Pfizer-BioNTech vaccine will be rolled out end of February, says M’sia PM Muhyiddin Yassin

Pfizer-BioNTech vaccine will be rolled out end of February, says M’sia PM Muhyiddin Yassin

The Malaysian government will begin rolling out the Pfizer-BioNTech COVID-19 vaccine by the end of this month, said Prime Minister Muhyiddin Yassin on Thursday (4 Feb).

In a televised address, Muhyiddin said that the government has successfully acquired the Pfizer-BioNTech COVID-19 vaccine with the first delivery of this vaccine scheduled to arrive this month as well.

He said that this vaccine will be given for free to 26.5 million Malaysians in COVID-19 National Immunisation Program which will involve three phases.

Science, Technology and Innovation Minister, Khairy Jamaluddin has been appointed as the minister to coordinate the COVID-19 National Immunisation Program.

Phase I involving more than 500,000 frontline workers — both medical and non-medical officers — will start at the end of February and is slated to take place until April.

Phase II, which will involve high-risk individuals such as elderly people with morbidity issues and persons with disabilities, will start in April and is expected to last until August.

There will be 9.4 million people receiving the vaccine during this phase.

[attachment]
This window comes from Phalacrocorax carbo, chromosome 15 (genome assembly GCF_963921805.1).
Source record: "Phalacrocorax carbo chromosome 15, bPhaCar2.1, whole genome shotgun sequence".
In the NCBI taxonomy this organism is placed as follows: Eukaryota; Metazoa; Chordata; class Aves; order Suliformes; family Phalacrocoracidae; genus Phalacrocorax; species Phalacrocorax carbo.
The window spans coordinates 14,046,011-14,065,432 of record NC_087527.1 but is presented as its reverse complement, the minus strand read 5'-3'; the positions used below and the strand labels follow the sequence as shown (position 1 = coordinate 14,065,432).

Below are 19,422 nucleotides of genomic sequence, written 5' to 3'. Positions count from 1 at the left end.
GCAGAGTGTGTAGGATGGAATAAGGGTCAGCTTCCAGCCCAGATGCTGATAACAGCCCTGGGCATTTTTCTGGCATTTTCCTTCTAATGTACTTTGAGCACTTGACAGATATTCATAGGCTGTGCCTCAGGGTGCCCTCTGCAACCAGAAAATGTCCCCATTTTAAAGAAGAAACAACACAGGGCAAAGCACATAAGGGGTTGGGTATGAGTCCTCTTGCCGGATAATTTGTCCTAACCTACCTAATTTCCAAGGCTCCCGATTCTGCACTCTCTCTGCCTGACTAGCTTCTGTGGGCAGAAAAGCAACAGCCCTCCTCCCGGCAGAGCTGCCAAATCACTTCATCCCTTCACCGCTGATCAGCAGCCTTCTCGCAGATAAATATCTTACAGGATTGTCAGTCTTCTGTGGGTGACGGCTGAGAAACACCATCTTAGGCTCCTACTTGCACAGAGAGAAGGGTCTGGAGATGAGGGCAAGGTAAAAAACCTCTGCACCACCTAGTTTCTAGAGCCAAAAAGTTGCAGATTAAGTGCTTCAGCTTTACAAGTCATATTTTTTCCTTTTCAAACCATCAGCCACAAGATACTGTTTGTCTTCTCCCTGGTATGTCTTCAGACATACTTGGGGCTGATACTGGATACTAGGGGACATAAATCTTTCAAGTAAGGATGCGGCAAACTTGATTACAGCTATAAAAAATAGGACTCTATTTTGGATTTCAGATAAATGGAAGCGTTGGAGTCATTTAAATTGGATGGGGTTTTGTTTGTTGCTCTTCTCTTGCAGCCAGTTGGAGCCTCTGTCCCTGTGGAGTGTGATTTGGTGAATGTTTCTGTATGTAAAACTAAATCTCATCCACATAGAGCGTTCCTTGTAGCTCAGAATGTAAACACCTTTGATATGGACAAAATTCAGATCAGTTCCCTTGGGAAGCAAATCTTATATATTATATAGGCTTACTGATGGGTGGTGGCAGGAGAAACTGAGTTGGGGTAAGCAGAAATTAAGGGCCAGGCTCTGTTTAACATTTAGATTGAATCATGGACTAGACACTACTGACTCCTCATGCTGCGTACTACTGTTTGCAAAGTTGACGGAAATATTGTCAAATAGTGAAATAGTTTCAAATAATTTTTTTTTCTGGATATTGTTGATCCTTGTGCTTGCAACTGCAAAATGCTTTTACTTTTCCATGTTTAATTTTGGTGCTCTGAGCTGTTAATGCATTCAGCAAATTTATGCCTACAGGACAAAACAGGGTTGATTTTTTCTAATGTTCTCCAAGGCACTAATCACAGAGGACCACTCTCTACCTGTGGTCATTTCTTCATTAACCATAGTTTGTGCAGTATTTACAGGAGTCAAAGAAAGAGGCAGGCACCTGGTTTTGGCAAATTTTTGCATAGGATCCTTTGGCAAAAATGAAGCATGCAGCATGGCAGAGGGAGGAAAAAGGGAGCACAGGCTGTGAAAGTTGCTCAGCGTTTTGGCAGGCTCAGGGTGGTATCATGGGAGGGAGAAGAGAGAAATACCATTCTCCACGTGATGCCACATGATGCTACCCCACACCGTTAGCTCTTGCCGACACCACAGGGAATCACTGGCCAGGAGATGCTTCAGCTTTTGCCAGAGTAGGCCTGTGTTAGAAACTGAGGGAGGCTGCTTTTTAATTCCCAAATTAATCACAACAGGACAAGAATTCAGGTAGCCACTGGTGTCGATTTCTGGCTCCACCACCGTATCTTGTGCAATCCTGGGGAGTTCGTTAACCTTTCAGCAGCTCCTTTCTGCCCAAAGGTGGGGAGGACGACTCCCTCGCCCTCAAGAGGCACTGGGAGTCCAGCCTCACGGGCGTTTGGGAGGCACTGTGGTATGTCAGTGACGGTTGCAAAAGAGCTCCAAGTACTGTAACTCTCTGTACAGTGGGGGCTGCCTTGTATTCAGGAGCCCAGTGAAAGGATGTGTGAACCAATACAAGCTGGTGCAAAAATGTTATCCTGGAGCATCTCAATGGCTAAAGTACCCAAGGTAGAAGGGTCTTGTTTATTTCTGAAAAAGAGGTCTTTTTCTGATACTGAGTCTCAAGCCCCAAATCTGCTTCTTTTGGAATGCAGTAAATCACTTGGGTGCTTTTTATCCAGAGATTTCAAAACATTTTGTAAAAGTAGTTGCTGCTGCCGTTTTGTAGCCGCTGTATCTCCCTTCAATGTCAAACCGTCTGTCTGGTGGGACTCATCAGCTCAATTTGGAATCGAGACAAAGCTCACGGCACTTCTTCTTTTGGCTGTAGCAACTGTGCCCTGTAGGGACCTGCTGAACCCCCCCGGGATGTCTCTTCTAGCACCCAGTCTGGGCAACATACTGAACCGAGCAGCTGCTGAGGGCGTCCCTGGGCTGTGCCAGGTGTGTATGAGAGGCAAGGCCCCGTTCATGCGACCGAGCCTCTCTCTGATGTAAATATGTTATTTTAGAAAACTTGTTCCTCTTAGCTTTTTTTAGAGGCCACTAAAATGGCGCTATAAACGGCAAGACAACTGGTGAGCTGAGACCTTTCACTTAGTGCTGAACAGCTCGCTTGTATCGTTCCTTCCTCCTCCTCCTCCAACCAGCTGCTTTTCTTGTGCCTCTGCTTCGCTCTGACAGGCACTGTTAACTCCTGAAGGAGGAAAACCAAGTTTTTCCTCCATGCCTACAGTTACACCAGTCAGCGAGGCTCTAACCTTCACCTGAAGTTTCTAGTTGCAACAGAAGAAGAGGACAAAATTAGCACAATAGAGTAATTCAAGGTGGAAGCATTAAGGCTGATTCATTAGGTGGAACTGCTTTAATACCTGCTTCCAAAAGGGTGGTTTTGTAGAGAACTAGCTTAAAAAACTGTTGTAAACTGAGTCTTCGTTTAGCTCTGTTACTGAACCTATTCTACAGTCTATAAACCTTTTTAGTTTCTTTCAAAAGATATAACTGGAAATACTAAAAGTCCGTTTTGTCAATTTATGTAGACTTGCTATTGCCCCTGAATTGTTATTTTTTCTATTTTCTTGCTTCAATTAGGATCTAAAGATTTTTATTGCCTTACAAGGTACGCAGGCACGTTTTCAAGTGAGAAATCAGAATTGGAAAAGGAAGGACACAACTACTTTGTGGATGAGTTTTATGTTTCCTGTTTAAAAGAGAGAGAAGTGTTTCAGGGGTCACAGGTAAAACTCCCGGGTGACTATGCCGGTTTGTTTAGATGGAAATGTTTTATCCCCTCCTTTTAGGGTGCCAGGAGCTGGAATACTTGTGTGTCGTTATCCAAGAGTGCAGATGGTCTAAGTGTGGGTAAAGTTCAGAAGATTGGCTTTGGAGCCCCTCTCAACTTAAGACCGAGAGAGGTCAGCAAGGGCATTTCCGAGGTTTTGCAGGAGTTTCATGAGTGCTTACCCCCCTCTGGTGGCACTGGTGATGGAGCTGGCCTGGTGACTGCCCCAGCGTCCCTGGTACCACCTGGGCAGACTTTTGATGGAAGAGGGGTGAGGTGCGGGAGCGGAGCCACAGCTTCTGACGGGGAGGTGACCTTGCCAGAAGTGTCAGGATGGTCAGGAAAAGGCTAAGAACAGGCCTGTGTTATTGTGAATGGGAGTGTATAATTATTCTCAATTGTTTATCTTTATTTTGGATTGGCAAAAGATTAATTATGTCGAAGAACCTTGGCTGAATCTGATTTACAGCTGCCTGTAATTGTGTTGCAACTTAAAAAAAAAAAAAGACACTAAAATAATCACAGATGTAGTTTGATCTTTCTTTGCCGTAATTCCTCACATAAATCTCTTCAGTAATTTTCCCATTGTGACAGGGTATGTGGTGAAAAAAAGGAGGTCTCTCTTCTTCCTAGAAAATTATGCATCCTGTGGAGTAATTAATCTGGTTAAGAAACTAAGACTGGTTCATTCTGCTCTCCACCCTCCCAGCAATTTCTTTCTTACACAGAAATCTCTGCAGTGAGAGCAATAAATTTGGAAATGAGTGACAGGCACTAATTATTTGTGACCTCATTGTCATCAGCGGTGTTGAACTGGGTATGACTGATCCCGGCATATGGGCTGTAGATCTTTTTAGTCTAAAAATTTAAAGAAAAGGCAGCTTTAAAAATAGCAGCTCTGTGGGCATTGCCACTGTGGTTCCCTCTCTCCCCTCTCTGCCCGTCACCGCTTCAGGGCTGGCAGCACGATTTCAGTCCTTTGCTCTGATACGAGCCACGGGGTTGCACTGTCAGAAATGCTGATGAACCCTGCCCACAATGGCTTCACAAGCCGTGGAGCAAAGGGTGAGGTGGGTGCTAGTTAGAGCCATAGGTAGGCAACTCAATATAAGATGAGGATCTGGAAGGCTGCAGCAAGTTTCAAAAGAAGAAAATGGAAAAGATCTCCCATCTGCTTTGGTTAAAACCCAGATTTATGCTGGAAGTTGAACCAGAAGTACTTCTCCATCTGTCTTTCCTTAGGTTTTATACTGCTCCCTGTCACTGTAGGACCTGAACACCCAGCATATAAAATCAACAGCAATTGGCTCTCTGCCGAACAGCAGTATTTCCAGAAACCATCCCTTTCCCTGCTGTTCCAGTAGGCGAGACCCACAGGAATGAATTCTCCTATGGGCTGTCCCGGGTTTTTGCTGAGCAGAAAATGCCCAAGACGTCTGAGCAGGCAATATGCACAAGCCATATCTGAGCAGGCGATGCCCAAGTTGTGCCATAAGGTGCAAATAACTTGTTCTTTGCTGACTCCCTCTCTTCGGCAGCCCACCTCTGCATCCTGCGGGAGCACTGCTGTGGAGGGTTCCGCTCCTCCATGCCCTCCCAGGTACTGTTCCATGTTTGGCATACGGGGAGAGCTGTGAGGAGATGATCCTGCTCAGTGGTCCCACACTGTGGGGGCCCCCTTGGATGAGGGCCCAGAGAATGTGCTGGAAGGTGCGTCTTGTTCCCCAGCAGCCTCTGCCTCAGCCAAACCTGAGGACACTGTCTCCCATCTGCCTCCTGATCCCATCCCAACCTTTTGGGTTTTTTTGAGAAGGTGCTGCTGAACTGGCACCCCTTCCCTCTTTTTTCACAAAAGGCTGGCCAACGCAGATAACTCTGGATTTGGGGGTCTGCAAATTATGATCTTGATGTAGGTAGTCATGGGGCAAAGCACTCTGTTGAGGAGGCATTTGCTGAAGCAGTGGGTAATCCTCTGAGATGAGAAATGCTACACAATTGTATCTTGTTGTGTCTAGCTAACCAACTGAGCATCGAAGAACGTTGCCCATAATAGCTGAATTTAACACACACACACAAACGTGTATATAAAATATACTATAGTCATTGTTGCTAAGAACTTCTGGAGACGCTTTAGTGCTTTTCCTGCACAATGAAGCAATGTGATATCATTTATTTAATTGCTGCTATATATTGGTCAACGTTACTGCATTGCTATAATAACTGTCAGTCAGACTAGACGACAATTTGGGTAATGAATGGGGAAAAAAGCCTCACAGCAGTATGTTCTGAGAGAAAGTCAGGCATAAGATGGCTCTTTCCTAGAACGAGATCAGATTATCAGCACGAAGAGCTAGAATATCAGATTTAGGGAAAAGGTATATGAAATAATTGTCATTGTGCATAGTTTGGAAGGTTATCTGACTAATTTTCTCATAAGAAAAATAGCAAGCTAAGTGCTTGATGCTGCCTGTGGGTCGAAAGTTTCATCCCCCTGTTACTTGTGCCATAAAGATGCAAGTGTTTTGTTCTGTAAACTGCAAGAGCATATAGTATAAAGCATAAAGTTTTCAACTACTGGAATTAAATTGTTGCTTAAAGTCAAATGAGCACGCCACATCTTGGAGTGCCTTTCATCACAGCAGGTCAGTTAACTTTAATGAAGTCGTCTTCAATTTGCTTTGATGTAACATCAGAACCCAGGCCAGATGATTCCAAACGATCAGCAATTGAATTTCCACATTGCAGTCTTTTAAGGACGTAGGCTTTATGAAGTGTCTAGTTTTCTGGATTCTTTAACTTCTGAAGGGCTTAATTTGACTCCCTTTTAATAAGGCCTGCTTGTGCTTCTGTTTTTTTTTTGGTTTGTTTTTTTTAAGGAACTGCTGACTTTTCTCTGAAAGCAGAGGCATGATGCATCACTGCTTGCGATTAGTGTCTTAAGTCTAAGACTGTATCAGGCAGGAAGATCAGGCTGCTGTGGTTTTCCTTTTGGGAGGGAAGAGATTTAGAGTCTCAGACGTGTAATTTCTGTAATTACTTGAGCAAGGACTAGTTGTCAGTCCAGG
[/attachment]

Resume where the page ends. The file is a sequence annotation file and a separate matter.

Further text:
Phase III is for all other adults over 18 years of age, expected to start from May this year to Feb 2022, or maybe earlier.

Muhyiddin said that Phase III is especially important for the formation of herd immunity.

There will be more than 600 vaccination centres across the country, converted from public facilities such as stadiums, convention centres, public halls and universities under the Emergency Ordinance 2021.

More info on the National Immunisation Program will be announced soon, said Muhyiddin.

Yesterday, opposition leader Anwar Ibrahim criticised the government for not having a clear plan on mass vaccination for the people.

In a live stream on his Facebook page, he said that the issue is worrying, seeing how Malaysia is left behind compared to neighbouring countries such as Indonesia and Singapore, both of which have commenced vaccination exercises for frontline workers beyond the medical sector.

“How do these countries have started vaccination way ahead of Malaysia and what makes us so slow in doing so?” He questioned.

Anwar said the country’s vaccination strategy has to be clear and concise.

“The government need to also clarify who are the vaccines for, how many people will be get vaccinated, how much the vaccines cost, and to whom the vaccine procurement contracts will be tendered,” Anwar stressed.

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